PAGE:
A few weeks ago I started working for a retirement home. It was starting to weigh on our minds that we didn’t have the income, so I got hard into searching, and finally found a good place to go. I spend a good amount of time in what seems like every corner of the building, multiple times throughout my shift as part of my duties, and while doing my duties I have plenty of time to think. The other day, i had a strange thought that never crossed me before.
I have a clear understanding that, God willing, I’ll make it to an age where it is necessary for my child (or children) to house me in such a place. Where the walls are painted soft colors, the food is just about average, and I’m seemingly cared for hand and foot by people trained to keep me alive as long as possible. My clothing will be washed for me, I need not grab a tool when things break, and my primary concern is just livin’ comfy. But there is one thing that makes up the most of their day that I’m not sure most of us have ever considered when thinking about ourselves in this position.
The silence is deafening.
Not that it’s overly quiet, there is still the usual conversation and ambient noise going on. but 90% of what you hear is all generated from the small, yet numerous speakers installed in the ceiling. The music of the generation that resides in this place echo’s through the hallways. The voices of the greats like Sinatra, and the horns of countless early jazz bands resound on an endless playlist reminiscent of pre and post World War II radio. It’s a typical retirement home staple, a little environmental addition to top off the entire experience. But is it really what they want? Is it really making it better?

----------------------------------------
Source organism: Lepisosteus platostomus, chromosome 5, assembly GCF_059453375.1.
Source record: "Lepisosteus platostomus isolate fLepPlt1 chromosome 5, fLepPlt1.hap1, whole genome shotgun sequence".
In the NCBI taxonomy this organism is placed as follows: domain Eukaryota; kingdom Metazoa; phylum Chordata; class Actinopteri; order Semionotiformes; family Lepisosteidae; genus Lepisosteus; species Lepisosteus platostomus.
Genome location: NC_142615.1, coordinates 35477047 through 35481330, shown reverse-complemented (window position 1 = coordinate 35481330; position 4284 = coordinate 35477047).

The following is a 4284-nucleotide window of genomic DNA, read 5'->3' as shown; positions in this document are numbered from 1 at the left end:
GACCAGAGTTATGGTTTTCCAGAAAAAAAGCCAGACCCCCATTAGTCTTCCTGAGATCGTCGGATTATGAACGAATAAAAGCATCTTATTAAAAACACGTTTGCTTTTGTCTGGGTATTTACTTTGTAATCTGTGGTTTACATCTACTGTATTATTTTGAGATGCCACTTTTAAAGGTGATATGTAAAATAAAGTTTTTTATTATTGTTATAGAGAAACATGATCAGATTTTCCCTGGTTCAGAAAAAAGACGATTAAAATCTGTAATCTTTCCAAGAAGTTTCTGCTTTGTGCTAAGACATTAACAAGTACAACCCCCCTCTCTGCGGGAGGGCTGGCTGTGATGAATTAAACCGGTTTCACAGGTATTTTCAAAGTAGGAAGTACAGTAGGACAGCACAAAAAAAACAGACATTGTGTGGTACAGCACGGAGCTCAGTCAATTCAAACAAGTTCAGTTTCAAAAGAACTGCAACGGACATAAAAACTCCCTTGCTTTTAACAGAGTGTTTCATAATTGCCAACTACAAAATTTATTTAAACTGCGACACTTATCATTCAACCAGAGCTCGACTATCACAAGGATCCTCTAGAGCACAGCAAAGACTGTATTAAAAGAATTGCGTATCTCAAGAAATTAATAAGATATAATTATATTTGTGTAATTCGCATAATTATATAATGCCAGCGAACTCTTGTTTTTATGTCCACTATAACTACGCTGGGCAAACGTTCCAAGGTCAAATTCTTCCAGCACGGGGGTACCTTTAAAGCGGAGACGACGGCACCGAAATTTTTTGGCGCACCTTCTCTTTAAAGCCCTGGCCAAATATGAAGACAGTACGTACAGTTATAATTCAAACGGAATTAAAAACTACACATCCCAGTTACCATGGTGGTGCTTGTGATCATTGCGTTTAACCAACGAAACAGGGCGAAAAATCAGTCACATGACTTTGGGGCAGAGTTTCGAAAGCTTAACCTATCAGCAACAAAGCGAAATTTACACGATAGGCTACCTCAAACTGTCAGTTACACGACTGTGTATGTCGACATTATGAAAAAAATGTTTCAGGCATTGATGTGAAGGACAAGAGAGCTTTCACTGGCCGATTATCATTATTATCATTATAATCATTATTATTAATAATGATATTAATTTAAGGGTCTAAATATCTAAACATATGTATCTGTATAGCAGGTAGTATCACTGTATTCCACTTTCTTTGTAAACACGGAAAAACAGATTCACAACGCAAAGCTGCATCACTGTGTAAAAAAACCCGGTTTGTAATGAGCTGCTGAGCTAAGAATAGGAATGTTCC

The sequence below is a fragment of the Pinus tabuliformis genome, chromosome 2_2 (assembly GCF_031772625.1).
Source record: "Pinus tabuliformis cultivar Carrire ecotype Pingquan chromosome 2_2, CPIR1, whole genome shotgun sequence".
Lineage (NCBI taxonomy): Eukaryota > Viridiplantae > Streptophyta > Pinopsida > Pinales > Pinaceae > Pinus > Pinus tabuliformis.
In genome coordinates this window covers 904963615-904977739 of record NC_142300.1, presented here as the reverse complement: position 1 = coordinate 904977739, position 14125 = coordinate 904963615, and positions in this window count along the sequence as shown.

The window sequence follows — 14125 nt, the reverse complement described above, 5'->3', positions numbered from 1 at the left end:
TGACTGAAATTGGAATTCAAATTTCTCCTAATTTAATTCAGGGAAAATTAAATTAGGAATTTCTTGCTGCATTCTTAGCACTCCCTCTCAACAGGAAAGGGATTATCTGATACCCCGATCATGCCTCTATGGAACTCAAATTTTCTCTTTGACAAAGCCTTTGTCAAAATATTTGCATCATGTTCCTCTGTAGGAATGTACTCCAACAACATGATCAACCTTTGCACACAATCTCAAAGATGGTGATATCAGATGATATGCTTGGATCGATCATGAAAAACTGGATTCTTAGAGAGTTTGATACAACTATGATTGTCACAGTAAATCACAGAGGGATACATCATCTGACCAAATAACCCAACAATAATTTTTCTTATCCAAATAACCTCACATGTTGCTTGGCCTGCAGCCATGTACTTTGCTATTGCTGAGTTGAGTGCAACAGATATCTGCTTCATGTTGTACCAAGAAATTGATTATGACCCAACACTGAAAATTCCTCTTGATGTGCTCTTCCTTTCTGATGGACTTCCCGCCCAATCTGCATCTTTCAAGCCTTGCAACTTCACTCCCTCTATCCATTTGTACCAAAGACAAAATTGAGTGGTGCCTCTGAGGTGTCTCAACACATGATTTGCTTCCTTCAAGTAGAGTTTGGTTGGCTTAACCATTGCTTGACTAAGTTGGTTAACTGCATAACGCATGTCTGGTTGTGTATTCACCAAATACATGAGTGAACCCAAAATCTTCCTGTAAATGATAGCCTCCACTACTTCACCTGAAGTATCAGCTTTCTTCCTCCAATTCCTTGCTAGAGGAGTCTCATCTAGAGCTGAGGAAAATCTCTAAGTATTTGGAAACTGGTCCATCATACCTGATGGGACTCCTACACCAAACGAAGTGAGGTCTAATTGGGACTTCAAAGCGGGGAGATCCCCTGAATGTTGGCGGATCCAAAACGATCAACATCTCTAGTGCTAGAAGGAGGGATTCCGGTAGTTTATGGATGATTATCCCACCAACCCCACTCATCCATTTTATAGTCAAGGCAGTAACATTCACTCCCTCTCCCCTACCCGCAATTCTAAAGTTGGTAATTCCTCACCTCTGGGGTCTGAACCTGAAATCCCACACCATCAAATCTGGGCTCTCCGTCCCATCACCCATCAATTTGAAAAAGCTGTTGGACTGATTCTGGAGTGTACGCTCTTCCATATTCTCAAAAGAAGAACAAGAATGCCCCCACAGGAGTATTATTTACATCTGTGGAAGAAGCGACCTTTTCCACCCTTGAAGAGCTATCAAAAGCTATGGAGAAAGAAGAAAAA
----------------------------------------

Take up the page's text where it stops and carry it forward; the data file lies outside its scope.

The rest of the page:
The one thing we always here, and always do, is hum or sing the music that we love. That tune which we can never forget, that touches our soul, that we’ll never get sick of, is the tune we’ll always sing along to when we hear it. From the first note it reaches into us an rips out our inner voice that can never be silenced, and honest to goodness, I rarely hear a song cross their lips.
Whatever caused this, whether sorrow for good times long past, or they are just sick and tired of hearing the same songs over and over again for the past 70 odd years, I’ve given it some consideration as to my own life.
What will they play when I am old? What will be played through the speakers that they sit my wheelchair in front of? What amalgamation of music will batter what is left of my eardrums till the day I finally pass? If the trend continues, I can imagine what it will be, and I hope you all can see it as I do, and feel my pain.
Green Day. Blink 182. Phish. Brittany Spears. NSYNC. Backstreet Boys. O-Town. Creed. Godsmack. Nirvana. Nickleback. Endless soundtracks from popular YouTube sensations. A disturbing collection of the vile nonsense that brought us from the 90’s into the first years of the new Millennium.
That’s just fine with me.
There are some saving graces in the world of music that has been laid out during my lifetime, but god willing they will not be touted as the others will be. I would rather they not be brought down to the level of non-enjoyment by lumping it in with the filth that is played over and over again. There are some memories that, no matter how aged we become, we should keep just for us, lest they be withered down by the time that passes and the mouths that speak of it.
I know why the caged bird is silent sometimes, because his song may become a dead horse, that will be beaten till the day he dies.